I grew up on a solid media diet of MTV and 80s movies that all taught me the same basic values: do all you can to be pretty, try to be popular, and get a boyfriend as soon as possible; then you’ll be a successful happy teenager. TV sitcoms were no better and don’t even get me started on the teen novels and magazines I was reading.
When I started attending youth groups as a preteen I didn’t find church culture to be much different. “Teens are going to date and it’s better for Christian kids to date each other than to date non-Christians,” seemed to be the leadership perspective. The reality was there was nothing safe or holy about dating within the same youth group. Everyone still struggled. In fact, because we were taught not to be unequally yoked and to not date someone we couldn’t see ourselves marrying, every dating relationship began based on the belief marriage was the end goal. That only made passions run higher and justifications we told ourselves about how it would all work out in the end, more destructive. There was a lot of encouragement and advice from leaders about who to date, and how to date, but never really any encouragement to just NOT date. That suggestion was considered too extreme, even for the church. Teens will be teens.
Having not grown up in a Christian home I now spend a lot of time as a parent thinking about how I was raised, how I thought as an adolescent, what lead to that thinking, and how to raise my kids differently. It’s challenging. I’m doing a lot of guessing and a lot of praying and because my kids are still in the midst of adolescence. I often can’t write about my successes, only my guesses. But, every once in a while I get a hint, that I just might be doing something right.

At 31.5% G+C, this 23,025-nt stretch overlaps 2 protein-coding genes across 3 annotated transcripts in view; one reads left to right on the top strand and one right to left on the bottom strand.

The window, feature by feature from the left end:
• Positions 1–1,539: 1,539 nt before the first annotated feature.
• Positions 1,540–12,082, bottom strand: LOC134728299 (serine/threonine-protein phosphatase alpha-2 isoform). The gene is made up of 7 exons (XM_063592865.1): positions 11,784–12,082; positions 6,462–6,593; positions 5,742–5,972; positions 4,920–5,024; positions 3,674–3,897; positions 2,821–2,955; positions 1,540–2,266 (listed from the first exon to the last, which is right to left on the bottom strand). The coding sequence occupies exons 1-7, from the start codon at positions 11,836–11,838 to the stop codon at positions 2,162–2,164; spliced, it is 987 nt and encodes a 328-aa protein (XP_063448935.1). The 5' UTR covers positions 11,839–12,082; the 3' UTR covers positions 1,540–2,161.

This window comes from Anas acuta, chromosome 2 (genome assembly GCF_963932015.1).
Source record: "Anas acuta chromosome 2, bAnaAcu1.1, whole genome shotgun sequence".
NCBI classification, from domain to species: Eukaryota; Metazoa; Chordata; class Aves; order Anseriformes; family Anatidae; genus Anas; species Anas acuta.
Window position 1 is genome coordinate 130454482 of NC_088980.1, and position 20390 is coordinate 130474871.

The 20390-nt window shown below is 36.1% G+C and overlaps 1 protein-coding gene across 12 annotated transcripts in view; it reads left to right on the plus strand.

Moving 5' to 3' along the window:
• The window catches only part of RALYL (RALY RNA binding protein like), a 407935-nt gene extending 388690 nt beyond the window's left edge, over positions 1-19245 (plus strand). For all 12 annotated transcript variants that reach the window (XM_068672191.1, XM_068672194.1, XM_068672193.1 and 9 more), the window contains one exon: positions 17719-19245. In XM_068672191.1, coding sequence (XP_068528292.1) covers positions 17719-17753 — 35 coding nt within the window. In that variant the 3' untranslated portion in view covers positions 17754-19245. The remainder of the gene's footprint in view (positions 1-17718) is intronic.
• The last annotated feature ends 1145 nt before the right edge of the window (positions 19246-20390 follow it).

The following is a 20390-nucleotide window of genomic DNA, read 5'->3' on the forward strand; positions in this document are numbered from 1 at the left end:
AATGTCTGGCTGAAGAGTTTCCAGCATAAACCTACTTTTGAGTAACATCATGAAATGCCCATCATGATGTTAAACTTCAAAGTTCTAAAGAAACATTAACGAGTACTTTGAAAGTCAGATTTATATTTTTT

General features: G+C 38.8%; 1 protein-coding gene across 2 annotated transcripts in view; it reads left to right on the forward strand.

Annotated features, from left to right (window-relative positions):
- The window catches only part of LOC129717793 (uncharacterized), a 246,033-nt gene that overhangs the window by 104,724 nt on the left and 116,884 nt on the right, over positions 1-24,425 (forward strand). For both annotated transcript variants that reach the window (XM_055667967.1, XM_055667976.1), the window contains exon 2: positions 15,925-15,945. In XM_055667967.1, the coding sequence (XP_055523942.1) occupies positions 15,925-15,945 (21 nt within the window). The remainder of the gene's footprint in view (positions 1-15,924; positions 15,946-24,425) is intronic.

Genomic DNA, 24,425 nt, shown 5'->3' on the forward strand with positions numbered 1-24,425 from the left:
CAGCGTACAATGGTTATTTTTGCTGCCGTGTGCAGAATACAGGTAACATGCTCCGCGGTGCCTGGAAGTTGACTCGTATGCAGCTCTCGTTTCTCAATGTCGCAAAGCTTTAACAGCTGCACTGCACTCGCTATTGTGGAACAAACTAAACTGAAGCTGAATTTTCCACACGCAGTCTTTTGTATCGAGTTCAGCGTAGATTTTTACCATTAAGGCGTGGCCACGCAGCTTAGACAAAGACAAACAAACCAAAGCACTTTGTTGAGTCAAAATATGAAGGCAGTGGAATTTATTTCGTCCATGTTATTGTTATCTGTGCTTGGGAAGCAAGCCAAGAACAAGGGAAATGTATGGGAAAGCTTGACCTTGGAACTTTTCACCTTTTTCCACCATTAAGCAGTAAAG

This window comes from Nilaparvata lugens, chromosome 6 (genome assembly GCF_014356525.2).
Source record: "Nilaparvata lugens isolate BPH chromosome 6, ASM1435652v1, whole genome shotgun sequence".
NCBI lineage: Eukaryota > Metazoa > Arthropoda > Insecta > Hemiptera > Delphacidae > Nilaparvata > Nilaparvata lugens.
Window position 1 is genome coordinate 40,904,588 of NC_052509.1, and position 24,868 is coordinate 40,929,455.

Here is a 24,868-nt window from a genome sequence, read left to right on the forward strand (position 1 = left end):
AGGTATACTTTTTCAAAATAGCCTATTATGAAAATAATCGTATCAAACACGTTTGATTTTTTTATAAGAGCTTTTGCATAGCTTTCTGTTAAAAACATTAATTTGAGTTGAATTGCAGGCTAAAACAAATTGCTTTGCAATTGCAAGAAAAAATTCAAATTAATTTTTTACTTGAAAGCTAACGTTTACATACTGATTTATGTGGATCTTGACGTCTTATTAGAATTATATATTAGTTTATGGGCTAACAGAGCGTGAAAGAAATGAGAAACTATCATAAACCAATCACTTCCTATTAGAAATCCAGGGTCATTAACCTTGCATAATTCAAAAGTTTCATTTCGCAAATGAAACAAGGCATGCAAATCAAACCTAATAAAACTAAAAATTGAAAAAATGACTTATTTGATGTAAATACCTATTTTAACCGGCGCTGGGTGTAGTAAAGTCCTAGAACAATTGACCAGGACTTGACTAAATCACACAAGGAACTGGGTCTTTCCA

While walking to our car after Sunday service a couple months back, we passed a very young teenage couple standing in the parking lot with hands on each other’s hips, goofy smiles on their faces, staring into each others’ eyes, lost in a daze of teenage devotion. I saw my pre-teen daughter notice them and as we got out of earshot she quietly asked, “Mom, at what age do most people get a boyfriend or girlfriend?”
Teachable moment I thought. Now how do I respond? “Well,” I said, “It just depends. But you know from my experience when you’re as young as those two are, you’re really just pretending or play dating. It’s not going to work out in the end.” I had intended to continue to tell her more but she interrupted me with a surprising response. She laughed and said, “I know. It looks so funny when they are so young and acting like that. They can’t get married yet. Not for a really long time. It’s pretty ridiculous. I don’t see why you would date someone before you’re an adult. It does just seem like pretending.”
I was amazed at her words. I never thought like that at her age. These were things I planned to teach her when she was a bit older. I was blown away by her perspective so very counter to the one I had held for my entire youth.
So what made the big difference between our two perspectives?
I grew up on songs and movies that taught me to be desperate for love. She’s growing up being told that romantic love is for a far off season of life in adulthood and that her youth is about discovering and developing who she was created to be, for the individual purposes God has for her.
Romantic relationships do not have to be part of the teenage experience in order to look back at those years and be grateful for how you lived them. In fact, messy dating relationships in the teenage years often lead to regrets.
While we are protective as parents about what our kids are taking in on a consistent basis through media, music, and reading material, we are not trying to keep them in a bubble. We want them to be fully aware of the culture they live in, what the messages are, what their peers experience and believe, but also where the holes are in that thinking. We don’t want our teens to be ignorant of their culture. What we’re trying to teach them is to think biblically and to not passively follow the culture’s habits, when there is a better way.
How have you taught your kids to perceive dating in the teen years? Leave me your thoughts in a comment.
In Support of you and your journey,